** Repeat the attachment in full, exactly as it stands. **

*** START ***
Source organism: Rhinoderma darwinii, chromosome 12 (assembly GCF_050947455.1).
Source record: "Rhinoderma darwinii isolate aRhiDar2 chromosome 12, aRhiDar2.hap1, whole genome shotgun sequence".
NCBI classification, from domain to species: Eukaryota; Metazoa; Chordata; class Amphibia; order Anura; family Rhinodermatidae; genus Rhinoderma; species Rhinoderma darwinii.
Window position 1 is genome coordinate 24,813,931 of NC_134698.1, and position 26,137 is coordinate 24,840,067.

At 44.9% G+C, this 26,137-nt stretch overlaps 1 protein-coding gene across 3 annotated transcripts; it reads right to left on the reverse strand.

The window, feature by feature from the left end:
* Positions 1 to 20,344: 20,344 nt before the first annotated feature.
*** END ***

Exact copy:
Source organism: Rhinoderma darwinii, chromosome 12 (assembly GCF_050947455.1).
Source record: "Rhinoderma darwinii isolate aRhiDar2 chromosome 12, aRhiDar2.hap1, whole genome shotgun sequence".
NCBI classification, from domain to species: Eukaryota; Metazoa; Chordata; class Amphibia; order Anura; family Rhinodermatidae; genus Rhinoderma; species Rhinoderma darwinii.
Window position 1 is genome coordinate 24,813,931 of NC_134698.1, and position 26,137 is coordinate 24,840,067.

At 44.9% G+C, this 26,137-nt stretch overlaps 1 protein-coding gene across 3 annotated transcripts; it reads right to left on the reverse strand.

The window, feature by feature from the left end:
* Positions 1 to 20,344: 20,344 nt before the first annotated feature.